gallery-1463421603-2-scratches-from-breastfeeding

Selfish

We are on minute 54 of screaming right now. Fifty-four minutes of screams of various pitches and modulations. Sometimes, there’s a rattling sound, when a bit of snot gets lodged in his nose. Otherwise, it mostly just sounds like shrieking. It’s the sound you hear when the baby is having a tantrum, an “I’m not getting what I want” total meltdown. And it’s been going on for fifty-four minutes.

I’ve been thinking a lot recently about a Facebook conversation I had at the end of last year. An acquaintance posted an article she wrote for the Toronto Star about men’s access to vasectomies, and women’s runaround from their doctors on tubal ligations. The resulting comments ran the gamut from “doctors are effed” (true, sometimes), to “IUDs only last for ten years” (also true, not especially relevant?), but the one that stood out for me was “having kids is selfish.”

Selfish? Selfish! Having kids is selfish because of the following reasons: babies didn’t ask to be born; people have them because they’re more interested in the experience of pregnancy/childbirth than of parenting; having kids is nothing more than a chance to fix up all the bonehead moves your parents pulled with you; climate change; capitalism; people are curious as to how their kids would turn out.

To which I reply: siiiiigh. Let’s break it down for the new kids, shall we?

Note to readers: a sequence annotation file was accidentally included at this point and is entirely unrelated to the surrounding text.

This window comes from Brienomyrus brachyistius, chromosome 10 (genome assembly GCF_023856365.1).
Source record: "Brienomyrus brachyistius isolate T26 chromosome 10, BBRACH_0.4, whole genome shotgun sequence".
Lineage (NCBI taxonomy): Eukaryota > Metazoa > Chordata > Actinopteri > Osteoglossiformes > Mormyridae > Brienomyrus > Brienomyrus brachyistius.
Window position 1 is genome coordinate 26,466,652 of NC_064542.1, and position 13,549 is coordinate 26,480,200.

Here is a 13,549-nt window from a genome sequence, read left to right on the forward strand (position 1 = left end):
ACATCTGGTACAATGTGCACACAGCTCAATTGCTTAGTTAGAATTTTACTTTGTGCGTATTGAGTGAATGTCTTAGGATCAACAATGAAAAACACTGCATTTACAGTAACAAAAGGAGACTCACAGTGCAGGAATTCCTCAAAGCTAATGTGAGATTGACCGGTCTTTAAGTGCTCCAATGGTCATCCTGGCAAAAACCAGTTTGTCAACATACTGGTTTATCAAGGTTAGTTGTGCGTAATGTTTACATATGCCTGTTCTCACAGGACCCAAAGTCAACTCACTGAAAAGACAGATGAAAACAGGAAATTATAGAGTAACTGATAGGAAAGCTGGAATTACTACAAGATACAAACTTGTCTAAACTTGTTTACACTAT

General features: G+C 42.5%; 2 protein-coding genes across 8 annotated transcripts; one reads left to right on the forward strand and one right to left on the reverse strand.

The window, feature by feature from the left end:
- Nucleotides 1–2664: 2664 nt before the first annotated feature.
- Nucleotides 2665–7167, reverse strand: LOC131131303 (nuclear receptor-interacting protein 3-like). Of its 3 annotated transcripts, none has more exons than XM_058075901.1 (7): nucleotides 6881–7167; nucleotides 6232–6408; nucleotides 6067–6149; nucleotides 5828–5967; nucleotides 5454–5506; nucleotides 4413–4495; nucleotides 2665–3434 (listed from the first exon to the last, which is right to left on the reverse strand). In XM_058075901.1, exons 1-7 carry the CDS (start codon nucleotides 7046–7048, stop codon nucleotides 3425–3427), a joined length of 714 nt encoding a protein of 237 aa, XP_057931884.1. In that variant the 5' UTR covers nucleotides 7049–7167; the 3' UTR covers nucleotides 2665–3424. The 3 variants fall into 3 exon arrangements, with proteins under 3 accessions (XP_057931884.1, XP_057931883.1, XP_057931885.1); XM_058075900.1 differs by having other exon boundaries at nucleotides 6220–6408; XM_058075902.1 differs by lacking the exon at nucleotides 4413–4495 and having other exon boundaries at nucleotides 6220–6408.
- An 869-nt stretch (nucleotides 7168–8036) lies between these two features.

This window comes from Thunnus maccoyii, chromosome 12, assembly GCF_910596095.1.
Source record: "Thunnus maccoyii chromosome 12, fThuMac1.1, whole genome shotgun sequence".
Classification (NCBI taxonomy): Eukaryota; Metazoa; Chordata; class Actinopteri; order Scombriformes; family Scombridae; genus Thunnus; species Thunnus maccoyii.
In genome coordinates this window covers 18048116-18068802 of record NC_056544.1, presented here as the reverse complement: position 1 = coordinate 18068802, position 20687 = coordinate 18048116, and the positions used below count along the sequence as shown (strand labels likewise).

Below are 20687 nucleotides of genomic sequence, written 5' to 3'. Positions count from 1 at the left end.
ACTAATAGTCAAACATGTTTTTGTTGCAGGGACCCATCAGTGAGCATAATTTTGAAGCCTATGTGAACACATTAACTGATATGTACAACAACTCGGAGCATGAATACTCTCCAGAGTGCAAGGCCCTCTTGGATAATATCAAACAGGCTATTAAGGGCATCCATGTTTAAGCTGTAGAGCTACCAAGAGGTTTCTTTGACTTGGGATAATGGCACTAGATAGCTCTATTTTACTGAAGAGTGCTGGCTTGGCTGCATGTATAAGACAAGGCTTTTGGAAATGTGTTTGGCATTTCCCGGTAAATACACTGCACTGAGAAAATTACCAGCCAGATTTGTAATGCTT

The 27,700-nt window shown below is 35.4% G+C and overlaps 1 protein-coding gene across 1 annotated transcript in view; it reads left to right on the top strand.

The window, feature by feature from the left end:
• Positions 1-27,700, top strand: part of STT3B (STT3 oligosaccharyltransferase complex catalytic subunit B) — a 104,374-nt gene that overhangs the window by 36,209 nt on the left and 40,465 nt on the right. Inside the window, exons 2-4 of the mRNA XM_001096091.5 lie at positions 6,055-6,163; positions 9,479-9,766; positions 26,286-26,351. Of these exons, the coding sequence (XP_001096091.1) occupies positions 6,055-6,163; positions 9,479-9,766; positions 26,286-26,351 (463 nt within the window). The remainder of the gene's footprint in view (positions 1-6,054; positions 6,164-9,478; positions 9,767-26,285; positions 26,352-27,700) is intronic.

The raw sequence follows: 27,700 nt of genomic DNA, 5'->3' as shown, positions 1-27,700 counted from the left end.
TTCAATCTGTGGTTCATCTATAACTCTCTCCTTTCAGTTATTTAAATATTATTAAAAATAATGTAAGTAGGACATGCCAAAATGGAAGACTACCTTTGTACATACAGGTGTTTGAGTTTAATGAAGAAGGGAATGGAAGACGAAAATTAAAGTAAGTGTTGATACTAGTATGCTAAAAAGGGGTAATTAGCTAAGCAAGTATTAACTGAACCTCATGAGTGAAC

The reasons you have children might be selfish—to cement a relationship, to heal old wounds with your own parents, to fulfill an increasingly urgent biological need, and so on—but the actual practice of parenting is pretty much the definition of selflessness. I’m not saying this to shine my own buttons, but unless you’ve set an alarm for every two hours, for two weeks straight, so you can jam your nipple into a tiny incompetent person’s mouth and then have a hot flash, then maybe you don’t know what you’re talking about.

Because the selfish reasons for having kids fly right out the window in the face of your baby’s incessant needs. If you have money, you might outsource some parental responsiveness (hire a night nurse, say, or a postpartum doula), but most people don’t do that. They set the alarm, they figure out the breastfeeding (or the formula), they give up their beds, their bodies, their money. Babies are a whirling vortex of need, and if you try to hang on to selfishness in the face of their gaping maw, you will go nuts.